Archive for the History of Yuri Category


New Thesis on Yuri by Verena Maser on Yuri Essays Page

September 20th, 2015

ILYiconNew on the Yuricon Essays page, we have Beautiful and Innocent: Female Same-Sex Intimacy in the Japanese Yuri Genre, a PhD thesis by Verena Maser, examining the relationship between media content, its production, and its reception in Japanese popular culture in regards to Yuri. (Full text article available at linked page.)

Yuri scholarship is really starting to build up. If you know of or have written an article on Yuri, Yuri fandom or anything to do with Yuri, let us know, we’d love to link to your work!

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Flower Tales (花物語) Manga Guest Review by Michelle W.

March 18th, 2015

HanamonomanImagine me flailing wildly in excitement! Today we have two amazing things all at once. First of all, a Guest Review by long-time Okazu reader and commenter and all-around nice gal, Michelle W.! (yaaay!)  AND, the review is of the manga edition of Yoshiya Nobuko’s classic Hana Monogatari. (Of which Yellow Rose has been recently translated by Dr. Sarah Frederick and is absolutely terrific.)

So, two of my favorite things – Guest Review Wednesday and Yoshiya Nobuko all at once. Take it away, Michelle, before I cause a scene and swoon… ^_^

If you’re knowledgeable about the history of the Yuri genre, you’ve probably heard of Yoshiya Nobuko’s Taisho-era (1912-1926) work, Hana Monogatari (Flower Tales). The original Flower Tales is a collection of fifty-two short stories involving relationships between high school girls, and is largely considered the birth of the Class S genre. In 2014, almost 100 years later, Ozawa Mari turned fourteen of these stories into a manga by the same name.

Right away it’s obvious that this manga has a strong connection to the aesthetics of the past. Instead of relocating the story to current times, or leaving it floating in a non-specific time, Ozawa has put a lot of effort into reproducing the feel of the Taisho-era. The artwork is reminiscent of the 70s manga style, which is modern, and yet dated enough to be well suited for the material. The design itself is meticulous in its attempt at reflecting the era, and everything from hair, clothing, architecture, and even the trains are reproduced. If you enjoy the 1920s, this is a good manga to look into just for its visuals.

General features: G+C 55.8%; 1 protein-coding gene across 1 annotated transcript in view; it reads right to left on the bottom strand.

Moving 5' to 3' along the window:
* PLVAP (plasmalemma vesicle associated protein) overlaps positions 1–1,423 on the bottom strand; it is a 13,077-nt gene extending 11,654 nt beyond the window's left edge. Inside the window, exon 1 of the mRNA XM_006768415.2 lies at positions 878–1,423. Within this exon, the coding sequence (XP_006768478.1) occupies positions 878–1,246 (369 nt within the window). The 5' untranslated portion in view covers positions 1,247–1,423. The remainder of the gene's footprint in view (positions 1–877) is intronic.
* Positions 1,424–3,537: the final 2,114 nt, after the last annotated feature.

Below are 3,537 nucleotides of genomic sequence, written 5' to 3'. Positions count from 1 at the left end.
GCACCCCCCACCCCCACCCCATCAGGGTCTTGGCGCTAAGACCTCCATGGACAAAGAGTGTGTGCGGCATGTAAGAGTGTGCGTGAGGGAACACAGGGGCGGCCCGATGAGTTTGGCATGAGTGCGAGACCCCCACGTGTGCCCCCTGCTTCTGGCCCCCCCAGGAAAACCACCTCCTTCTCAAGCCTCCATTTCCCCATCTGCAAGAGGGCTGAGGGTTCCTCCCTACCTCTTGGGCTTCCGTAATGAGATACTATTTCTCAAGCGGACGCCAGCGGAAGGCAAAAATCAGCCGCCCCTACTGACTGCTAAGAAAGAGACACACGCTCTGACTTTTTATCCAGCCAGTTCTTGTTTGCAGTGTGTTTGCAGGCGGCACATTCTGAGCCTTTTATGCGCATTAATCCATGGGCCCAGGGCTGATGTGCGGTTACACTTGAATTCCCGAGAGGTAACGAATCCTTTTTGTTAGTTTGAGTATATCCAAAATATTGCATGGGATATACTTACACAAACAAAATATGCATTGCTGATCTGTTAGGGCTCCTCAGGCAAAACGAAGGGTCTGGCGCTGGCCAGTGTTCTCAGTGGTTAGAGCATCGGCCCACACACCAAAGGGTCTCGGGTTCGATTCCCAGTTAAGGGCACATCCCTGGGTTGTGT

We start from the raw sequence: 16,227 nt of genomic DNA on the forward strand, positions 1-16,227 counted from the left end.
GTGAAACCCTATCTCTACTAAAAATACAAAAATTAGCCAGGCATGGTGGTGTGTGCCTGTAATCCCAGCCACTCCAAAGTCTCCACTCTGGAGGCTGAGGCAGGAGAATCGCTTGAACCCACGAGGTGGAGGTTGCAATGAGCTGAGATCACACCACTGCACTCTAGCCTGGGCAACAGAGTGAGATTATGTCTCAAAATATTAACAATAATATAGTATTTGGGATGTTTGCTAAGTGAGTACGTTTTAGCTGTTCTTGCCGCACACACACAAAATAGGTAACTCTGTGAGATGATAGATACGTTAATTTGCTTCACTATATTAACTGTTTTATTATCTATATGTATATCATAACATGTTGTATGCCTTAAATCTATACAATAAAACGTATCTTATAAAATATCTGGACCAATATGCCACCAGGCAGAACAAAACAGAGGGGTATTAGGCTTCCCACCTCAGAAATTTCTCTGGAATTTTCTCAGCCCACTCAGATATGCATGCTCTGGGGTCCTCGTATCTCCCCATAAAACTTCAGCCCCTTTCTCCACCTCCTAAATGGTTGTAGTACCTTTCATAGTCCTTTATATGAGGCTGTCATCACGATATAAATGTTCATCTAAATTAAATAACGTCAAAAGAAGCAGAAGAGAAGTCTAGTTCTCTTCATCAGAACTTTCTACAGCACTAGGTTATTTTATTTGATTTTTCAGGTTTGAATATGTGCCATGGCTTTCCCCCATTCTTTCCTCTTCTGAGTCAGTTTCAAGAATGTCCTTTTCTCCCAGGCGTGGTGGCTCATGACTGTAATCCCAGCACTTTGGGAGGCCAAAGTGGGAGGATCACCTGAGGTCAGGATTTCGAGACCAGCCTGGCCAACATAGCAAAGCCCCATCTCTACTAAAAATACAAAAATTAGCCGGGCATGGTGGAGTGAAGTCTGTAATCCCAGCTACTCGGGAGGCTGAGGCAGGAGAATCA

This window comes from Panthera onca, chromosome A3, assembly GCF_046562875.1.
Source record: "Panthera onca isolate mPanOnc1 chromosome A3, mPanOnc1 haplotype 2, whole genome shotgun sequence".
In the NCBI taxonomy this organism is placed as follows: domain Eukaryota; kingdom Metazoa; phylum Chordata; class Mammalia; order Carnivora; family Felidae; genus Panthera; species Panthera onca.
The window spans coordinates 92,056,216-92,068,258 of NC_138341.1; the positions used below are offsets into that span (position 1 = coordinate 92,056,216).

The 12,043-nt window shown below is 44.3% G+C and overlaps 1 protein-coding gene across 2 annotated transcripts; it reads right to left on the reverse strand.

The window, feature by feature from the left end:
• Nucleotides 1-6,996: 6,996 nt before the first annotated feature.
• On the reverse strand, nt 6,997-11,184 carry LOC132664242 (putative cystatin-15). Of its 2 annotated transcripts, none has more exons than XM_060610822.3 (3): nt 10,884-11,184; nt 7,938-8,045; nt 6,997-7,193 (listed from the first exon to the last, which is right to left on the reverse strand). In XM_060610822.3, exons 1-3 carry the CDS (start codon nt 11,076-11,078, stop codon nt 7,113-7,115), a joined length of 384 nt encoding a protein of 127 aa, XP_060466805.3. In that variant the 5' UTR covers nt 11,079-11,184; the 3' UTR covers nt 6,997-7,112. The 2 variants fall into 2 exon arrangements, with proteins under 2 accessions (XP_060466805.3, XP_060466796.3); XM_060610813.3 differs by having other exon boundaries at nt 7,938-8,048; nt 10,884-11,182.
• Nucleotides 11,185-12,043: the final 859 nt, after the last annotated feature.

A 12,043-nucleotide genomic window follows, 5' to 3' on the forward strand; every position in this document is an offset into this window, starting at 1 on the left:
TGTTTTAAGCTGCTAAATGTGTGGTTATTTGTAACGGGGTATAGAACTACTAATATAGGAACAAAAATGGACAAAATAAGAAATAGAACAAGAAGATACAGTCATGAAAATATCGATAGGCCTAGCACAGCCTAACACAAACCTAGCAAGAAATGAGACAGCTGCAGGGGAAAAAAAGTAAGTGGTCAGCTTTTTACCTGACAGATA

The stories are what you’d expect based on the original anthology. These are stories of two characters meeting, many only a few pages long each, with bittersweet endings. What’s striking is how many cliches are represented in these stories, however, when coupled with the art, you get the sense that this work created many of them. There are many classic topics, such as taking an entrance exam beside a cute girl, or a nurse falling for a patient.

Looking at Flower Tales in such a visual form, you can clearly see the impact Nobuko’s work had on Yuri (and homosexuality in Japan, for better or worse). The idea of fleeting, youthful romances being an ideal more than a reality is definitely present here, but unlike modern Yuri, this feels in context. You can see how impossible true homosexuality must have been in such a strict and orderly time period. It’s ultimately a testament to Nobuko’s passion that she herself was able to maintain a long-term homosexual relationship in this era.

It’s hard to give this story a rating, as it has such a specific appeal, even among fans of Yuri. In many ways, this feels less like a new work of fiction, and more like a loving retrospective of a classical work. For someone who wants to see Yuri’s tragic past come alive, this is for you. However, if you’re a fully modern or casual Yuri fan, who perhaps enjoys pretty artwork and fan pairings more, this is a tough sell. The art style is intentionally dated, and there’s very little, if any, Yuri content. Some of the kanji may also be a little bit difficult, as it relates to parts of 1920s culture that are no longer in common use. This is a world of flowers and subtext, a portrait of the past.

Ratings:

Art – 8
Story – 8
Characters – 6
Service – 0
LGBTQ – 5

Overall – 7

It’s hard to accurately rate something that is simultaneously so old and so modern, so maybe you should try it for yourself!

Squee! No, seriously, this manga sounds just fantastic. And thank you for the great review! I cannot *wait* to get this book. ^_^ I’m not sure I’d say Nobuko created “S”, but her work is definitely good examples of the genre. Her contribution to “girl’s literature” and therefore girl’s manga…and by extension, Yuri, is incontrovertible. ^_^

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Yuri Short Story: Yoshiya Nobuko’s Yellow Rose (English)

February 15th, 2015

yellowrose Today’s review comes under the category of “At last!” Dr. Sarah Frederick’s discussion and translation of Yoshiya Nobuko’s Yellow Rose (黄薔薇) from her Hana Monogatari collection is available to us in English on Kindle from Expanded Editions press. It was worth every penny of the 299 pennies it cost – and to be perfectly honest, I would have paid considerably more to have it.